Newer operating systems and high-performance applications such as SQL Server include optimizations that recognize a computer’s NUMA topology to increase performance by considering NUMA when scheduling threads or allocating memory. The virtual NUMA feature makes it possible for the guest operating system and NUMA-aware applications running in the virtual machine (such as SQL Server) to take advantage of these performance optimizations.

What works differently?

A virtual NUMA topology is made available to the guest operating system. The default virtual NUMA topology is optimized to match the NUMA topology of physical computer.

The architecture of the virtual switch has been updated to provide an open framework that allows third parties to add new functionality to the virtual switch.

What value does this change add?

This change enables Microsoft partners to extend the virtual switch by providing new functionality such as monitoring, forwarding, and filtering into the virtual switch.

What works differently?

The open architecture makes it possible to use extensions, which are implemented by using Network Device Interface Specification (NDIS) filter drivers and Windows Filtering Platform (WFP) callout drivers. These two public Windows platforms for extending Windows networking functionality are used as follows:

  • NDIS filter drivers are used to monitor or modify network packets in Windows.

  • WFP callout drivers allow independent software vendors (ISVs) to create drivers to filter and modify TCP/IP packets, monitor or authorize connections, filter IP security (IPsec)-protected traffic, and filter remote procedure calls (RPCs).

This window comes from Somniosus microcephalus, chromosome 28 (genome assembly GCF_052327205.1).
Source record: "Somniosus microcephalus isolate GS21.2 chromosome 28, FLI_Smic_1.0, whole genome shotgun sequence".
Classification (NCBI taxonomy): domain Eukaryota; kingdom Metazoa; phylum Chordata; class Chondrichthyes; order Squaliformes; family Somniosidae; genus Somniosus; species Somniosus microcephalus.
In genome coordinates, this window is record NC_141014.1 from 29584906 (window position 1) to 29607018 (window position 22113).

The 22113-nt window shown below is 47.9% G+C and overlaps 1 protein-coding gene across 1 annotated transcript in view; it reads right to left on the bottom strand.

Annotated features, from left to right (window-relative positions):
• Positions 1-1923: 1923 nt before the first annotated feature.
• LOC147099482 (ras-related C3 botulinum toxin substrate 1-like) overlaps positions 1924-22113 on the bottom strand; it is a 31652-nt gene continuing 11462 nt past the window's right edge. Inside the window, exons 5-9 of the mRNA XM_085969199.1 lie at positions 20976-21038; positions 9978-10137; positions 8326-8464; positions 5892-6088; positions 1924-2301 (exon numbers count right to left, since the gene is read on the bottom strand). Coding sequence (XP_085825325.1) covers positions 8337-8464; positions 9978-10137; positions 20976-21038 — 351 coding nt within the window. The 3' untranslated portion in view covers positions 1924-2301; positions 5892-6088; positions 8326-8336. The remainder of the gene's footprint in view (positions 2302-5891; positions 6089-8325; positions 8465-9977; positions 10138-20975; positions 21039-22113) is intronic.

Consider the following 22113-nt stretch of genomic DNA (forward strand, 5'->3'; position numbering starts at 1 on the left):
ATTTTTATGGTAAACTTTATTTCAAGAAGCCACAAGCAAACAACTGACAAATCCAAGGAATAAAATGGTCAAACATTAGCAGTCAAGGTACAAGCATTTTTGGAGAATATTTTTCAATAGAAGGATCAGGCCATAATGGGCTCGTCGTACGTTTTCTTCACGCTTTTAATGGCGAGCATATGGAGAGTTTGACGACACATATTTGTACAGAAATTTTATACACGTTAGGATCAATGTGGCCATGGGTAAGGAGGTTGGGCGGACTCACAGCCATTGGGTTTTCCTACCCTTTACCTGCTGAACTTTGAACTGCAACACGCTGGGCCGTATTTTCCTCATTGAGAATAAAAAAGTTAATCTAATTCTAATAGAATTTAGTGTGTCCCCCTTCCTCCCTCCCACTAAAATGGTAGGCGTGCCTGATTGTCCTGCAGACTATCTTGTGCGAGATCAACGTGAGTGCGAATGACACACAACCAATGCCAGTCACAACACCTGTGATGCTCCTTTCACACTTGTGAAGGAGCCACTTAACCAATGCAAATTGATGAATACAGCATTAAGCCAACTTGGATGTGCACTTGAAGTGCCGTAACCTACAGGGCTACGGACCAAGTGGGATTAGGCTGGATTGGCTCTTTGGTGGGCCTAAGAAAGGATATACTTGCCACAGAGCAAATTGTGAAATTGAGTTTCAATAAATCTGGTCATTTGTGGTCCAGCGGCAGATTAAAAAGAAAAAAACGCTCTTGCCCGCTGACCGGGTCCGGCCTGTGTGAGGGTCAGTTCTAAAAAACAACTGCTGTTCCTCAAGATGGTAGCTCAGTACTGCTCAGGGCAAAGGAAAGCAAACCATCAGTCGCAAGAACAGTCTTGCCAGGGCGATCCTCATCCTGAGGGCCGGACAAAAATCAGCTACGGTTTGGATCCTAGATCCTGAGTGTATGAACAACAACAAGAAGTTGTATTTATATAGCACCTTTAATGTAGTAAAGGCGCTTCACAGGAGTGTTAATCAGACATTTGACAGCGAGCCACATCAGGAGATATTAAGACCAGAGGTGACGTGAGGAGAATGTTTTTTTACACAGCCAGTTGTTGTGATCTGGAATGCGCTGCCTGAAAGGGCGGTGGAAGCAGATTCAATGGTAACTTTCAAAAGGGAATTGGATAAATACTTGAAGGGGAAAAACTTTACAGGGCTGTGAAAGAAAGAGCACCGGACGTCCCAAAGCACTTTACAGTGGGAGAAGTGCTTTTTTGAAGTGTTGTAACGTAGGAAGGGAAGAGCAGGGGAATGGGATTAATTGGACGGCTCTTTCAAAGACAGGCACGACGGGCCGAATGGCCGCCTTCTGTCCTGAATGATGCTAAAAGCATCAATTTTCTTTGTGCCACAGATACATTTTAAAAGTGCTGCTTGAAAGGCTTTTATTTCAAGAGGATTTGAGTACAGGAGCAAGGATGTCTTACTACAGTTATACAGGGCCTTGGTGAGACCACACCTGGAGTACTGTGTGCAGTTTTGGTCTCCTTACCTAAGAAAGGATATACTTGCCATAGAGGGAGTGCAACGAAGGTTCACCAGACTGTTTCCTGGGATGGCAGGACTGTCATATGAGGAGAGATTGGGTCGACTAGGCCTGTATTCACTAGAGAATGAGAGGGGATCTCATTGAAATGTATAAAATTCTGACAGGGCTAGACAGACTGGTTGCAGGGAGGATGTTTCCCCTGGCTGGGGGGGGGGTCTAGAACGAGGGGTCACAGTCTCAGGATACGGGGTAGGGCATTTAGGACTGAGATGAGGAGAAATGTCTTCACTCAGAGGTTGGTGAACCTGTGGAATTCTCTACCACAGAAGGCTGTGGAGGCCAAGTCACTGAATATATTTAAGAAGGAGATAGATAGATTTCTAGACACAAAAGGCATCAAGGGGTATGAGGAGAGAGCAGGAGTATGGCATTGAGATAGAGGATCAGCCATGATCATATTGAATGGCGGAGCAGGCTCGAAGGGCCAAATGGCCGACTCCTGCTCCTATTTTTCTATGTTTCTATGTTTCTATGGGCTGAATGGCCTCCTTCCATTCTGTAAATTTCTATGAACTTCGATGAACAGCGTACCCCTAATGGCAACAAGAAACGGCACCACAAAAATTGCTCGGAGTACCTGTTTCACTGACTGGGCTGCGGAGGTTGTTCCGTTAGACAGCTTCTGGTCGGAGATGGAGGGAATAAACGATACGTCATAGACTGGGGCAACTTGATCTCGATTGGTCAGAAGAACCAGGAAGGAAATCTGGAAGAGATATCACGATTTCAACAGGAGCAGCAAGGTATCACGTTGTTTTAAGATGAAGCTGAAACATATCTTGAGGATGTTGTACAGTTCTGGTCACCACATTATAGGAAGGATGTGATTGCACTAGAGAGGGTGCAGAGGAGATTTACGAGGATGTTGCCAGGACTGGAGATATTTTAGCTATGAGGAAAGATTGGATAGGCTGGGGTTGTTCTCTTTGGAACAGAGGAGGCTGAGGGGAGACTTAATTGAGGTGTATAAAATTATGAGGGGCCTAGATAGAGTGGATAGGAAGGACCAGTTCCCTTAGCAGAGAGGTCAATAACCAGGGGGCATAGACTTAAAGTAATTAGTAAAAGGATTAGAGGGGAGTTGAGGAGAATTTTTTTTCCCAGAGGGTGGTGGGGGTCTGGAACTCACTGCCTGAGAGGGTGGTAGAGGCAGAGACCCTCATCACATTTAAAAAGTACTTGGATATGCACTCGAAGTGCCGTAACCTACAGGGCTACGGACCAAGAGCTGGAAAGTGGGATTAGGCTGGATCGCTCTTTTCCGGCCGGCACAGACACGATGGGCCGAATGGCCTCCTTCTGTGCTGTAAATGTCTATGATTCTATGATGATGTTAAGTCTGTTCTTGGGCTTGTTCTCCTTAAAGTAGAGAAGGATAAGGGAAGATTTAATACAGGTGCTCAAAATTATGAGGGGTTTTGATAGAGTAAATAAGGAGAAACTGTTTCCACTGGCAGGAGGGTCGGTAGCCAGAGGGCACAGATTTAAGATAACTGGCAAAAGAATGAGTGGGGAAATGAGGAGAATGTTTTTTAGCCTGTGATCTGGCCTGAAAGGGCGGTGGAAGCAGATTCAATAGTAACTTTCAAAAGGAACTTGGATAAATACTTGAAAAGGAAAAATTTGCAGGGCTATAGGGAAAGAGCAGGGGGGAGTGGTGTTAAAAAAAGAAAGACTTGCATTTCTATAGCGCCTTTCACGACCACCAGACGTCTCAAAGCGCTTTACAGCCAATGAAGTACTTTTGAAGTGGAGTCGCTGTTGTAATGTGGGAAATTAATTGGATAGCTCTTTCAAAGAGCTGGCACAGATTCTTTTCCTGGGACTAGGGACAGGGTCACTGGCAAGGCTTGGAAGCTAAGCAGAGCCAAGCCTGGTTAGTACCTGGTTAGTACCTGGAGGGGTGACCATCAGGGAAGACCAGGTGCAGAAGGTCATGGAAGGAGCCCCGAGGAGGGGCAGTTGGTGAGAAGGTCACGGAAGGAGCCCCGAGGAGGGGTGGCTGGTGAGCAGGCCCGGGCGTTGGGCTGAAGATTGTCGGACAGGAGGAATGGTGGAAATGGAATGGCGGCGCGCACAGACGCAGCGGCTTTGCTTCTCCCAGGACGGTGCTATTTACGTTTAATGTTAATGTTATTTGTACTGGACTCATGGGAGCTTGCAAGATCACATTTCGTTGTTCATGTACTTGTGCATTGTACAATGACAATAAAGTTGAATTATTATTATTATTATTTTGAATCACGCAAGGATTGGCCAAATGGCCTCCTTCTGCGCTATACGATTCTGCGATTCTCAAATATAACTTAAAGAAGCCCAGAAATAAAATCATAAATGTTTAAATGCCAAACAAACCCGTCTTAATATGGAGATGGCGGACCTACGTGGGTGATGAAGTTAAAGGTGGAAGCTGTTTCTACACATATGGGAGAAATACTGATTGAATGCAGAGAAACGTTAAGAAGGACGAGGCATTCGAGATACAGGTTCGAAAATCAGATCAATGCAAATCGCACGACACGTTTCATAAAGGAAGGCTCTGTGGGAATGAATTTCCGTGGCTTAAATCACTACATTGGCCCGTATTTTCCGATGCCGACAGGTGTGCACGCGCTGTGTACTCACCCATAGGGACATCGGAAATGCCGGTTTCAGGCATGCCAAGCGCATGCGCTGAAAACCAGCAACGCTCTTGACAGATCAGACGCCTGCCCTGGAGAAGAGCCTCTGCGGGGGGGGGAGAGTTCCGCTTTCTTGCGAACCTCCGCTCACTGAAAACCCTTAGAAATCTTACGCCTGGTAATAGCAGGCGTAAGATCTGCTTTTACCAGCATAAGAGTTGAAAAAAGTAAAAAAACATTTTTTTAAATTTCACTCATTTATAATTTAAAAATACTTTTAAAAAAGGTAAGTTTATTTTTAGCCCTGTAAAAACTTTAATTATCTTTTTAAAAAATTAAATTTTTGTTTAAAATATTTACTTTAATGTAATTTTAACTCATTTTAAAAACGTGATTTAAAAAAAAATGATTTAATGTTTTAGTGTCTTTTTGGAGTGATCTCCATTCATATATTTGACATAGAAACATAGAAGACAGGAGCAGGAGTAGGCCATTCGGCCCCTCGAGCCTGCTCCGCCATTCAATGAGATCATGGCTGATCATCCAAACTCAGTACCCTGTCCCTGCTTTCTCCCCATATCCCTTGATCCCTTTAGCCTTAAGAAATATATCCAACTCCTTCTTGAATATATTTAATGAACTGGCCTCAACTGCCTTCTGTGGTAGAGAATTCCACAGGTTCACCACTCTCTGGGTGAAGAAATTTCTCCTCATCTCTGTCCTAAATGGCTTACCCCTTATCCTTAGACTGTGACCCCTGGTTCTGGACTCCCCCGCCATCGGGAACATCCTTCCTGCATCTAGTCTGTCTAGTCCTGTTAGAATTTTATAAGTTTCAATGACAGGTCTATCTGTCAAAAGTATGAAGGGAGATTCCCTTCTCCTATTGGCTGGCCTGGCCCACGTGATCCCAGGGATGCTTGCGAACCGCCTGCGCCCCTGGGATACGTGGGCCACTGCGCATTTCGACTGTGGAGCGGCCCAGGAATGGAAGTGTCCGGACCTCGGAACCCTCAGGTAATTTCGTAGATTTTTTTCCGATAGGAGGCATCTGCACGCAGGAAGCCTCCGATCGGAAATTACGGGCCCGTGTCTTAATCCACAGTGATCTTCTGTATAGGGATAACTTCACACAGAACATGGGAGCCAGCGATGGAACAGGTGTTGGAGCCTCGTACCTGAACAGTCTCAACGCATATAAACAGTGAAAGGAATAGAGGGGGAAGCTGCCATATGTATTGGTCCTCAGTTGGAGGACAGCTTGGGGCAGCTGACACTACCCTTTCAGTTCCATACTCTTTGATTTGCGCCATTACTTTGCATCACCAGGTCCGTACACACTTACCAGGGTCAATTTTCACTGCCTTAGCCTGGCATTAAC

For more information, see the Hyper-V Virtual Switch Overview.

Sleep and hibernate are no longer disabled when the Hyper-V role is installed.

What value does this change add?

Computers running Hyper-V can be put into sleep or hibernate mode. This is particularly useful to users who are running Hyper-V on laptops computers.

What works differently?

When installing the Hyper-V role sleep and hibernate are no longer disabled. When entering sleep or hibernate Hyper-V will save running virtual machines. When coming out of sleep or hibernate Hyper-V will attempt to restart the virtual machines that were running before entering sleep or hibernate.

Sleep and hibernate are no longer disabled when the Hyper-V role is installed.

What value does this change add?

Computers running Hyper-V can be put into sleep or hibernate mode. This is particularly useful to users who are running Hyper-V on laptops computers.

What works differently?

When installing the Hyper-V role sleep and hibernate are no longer disabled. When entering sleep or hibernate Hyper-V will save running virtual machines. When coming out of sleep or hibernate Hyper-V will attempt to restart the virtual machines that were running before entering sleep or hibernate.

The following features and functionalities have been removed from this release of Hyper-V. Applications, code, or usage that depends on these features will not function in this release unless you employ an alternate method. For more information about removed or deprecated functionality in this release, see Features Removed or Deprecated in Windows Server 2012.

  • Virtual machine (VM) Chimney, also called TCP Offload, has been removed. The TCP chimney will not be available to guest operating systems.

The following features and functionalities are deprecated starting with this release of Hyper-V. Eventually, they will be completely removed from the product. We recommend that you begin planning now to employ alternate methods for any applications, code, or usage that depend on these features.

  • The WMI root\virtualization namespace is deprecated. The new namespace is root\virtualization\v2.

  • Windows Authorization Manager (AzMan) is deprecated. You may need to use new management tools for virtual machines or redesign the authorization model you use.